WE HAVE all heard the funniest joke from the Fringe about the hedgehog, but I think mine is funnier.
Question: Who invented the hospital gown? Answer: Seymour Butts. In actual fact, the name of the culprit behind that airy tie-back garment, that stripped us of our dignity, has been lost in the annals of time.
Second question: who has just reinvented the hospital gown? Answer: take your pick from a list of designers that includes Stella McCartney, Alexander McQueen, Gareth Pugh, Vivienne Westwood, Giles Deacon and our fellow Scot, Christopher Kane.
For a simple piece of cloth, the hospital gown has to be the heaviest garment we will wear. We slip it on in the knowledge we will slip under the knife. We don't recognise it as a garment that will lead to healing, but as the sentence of sickness.
The latest designs, which appear in this month's issue of Vogue, are as colourful as a box of liquorice allsorts and come replete with bows and tulle. It is as if Gwendolyn the good fairy has fluttered in and sprinkled femininity and an arc of shimmering delight into the room.
McCartney's design is made of canvas and, like Frida Kahlo, she has saturated it with plate-sized vibrant florals. Mathew Williamson, has turned to his signature bird of paradise palette and made a silk gown with a multicoloured Ikat-style print that looks as if it has strutted straight from the catwalk.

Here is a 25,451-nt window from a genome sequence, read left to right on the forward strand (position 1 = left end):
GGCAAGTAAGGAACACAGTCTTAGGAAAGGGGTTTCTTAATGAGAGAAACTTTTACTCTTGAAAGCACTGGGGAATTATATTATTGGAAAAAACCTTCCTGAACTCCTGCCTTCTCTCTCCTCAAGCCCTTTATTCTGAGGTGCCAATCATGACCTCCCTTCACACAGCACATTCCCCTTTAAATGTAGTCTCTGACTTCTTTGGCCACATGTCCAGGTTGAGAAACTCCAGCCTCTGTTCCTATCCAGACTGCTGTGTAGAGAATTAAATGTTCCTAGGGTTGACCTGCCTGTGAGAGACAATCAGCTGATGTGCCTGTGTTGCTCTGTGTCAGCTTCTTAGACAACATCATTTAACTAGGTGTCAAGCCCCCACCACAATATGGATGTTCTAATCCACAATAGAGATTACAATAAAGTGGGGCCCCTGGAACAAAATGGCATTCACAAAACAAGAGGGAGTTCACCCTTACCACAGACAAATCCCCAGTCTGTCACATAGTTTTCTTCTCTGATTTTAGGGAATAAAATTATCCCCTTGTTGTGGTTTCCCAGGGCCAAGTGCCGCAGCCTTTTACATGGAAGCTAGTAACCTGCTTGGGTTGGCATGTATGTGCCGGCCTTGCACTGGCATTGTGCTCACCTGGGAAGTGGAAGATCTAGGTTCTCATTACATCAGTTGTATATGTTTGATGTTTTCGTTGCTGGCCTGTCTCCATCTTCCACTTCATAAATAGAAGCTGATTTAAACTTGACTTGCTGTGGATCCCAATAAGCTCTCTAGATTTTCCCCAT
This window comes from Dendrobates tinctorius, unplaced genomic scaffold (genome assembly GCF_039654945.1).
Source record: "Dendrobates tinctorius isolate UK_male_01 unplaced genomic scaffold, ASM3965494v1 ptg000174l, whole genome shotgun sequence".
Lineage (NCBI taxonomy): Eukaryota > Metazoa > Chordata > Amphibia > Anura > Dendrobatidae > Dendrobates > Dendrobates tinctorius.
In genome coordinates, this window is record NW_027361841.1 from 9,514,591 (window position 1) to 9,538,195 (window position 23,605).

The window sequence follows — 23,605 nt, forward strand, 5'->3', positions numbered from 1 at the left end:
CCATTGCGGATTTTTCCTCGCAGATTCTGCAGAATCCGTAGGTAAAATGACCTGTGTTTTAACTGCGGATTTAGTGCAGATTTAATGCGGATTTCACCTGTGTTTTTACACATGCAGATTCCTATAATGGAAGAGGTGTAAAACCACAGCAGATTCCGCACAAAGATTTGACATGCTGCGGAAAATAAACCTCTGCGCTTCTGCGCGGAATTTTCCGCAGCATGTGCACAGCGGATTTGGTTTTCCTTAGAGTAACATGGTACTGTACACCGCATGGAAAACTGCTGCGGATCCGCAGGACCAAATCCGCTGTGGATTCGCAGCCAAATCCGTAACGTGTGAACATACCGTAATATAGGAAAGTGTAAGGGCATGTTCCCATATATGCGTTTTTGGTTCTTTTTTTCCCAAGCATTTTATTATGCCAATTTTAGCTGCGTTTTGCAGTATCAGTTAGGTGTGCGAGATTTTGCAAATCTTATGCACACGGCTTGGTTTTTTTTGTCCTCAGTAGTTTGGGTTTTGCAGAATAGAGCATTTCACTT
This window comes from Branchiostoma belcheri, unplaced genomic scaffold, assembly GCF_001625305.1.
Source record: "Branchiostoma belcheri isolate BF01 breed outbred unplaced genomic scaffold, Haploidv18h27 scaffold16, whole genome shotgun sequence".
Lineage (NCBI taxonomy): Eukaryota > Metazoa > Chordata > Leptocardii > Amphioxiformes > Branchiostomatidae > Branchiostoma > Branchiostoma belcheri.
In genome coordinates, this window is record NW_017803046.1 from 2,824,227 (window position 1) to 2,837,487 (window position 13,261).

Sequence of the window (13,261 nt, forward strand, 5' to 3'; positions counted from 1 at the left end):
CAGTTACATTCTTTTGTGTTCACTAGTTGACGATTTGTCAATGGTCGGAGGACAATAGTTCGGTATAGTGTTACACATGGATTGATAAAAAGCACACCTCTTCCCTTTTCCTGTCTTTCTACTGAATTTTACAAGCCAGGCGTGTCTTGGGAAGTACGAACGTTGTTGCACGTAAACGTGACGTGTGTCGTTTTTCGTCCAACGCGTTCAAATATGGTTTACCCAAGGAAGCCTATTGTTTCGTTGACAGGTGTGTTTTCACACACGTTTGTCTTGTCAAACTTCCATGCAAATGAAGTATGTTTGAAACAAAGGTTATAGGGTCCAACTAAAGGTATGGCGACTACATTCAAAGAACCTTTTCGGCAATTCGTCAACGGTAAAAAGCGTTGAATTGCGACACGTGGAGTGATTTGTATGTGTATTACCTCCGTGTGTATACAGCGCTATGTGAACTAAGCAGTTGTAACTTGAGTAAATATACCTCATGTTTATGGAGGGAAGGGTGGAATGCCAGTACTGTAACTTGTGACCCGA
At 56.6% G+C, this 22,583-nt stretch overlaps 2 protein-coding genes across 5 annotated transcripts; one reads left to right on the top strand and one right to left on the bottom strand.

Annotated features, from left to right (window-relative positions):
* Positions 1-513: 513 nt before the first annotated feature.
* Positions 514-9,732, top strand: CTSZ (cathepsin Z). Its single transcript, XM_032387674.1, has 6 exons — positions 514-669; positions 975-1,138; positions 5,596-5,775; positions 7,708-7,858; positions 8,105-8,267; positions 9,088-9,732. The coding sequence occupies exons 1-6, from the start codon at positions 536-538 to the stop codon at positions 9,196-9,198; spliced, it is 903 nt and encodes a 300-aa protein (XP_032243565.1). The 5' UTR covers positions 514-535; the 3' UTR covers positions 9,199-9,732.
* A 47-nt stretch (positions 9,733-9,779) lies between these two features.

Goth teenagers are not left out – Pugh has eschewed colour, painted his gown black and embellished it with draped rubberised folds. He notes: "I wanted to do something that was very chic and classy from the front and quite sexy from the back, but sexy hospital gowns are quite difficult."
The person behind the designer's brief was Susannah Temko, who at the age of 16 discovered the weight gain on her belly was not puppy fat but an ovarian tumour which, in three weeks, grew to the size of a watermelon. Today, after chemotherapy and surgery, she is a bright 18-year-old, with an excellent contacts book and a desire to help others through the Teenage Cancer Trust (TCT).
To that end, she and her friends have organised a charity auction and concert in London tomorrow to raise funds for TCT. The centrepiece will be six hospital gowns reimagined by Britain's top designers.
"The original gown was the most depressing garment I have ever seen," says Kane, who has recreated a cerise pink mini-dress with his signature zip detail and Swarovski crystals.
"I wanted to replenish everything and make it bright and lovely – to make you laugh. Now, it's a colour that makes your heart leap."
The Teenage Cancer Trust funds units in which adolescents are treated together, where each patient is given an ensuite bathroom, plasma screen television and sound system, where the wards include communal space, patient kitchens and unlimited visiting hours.
At the moment, there are ten such units across Britain, including one at the Beatson in Glasgow, and a 1 million fundraising appeal is under way to build a unit at the Western General Hospital in Edinburgh.
The charity is also due to open two interim facilities at the Royal Hospital for Sick Children in Edinburgh and at Yorkhill in Glasgow in the next few months.
Dawn says the charity has been thrilled by the designer gowns. She adds: "We're delighted such high-profile designers have got involved.
"It's so important that young people still feel like teenagers while they are in hospital."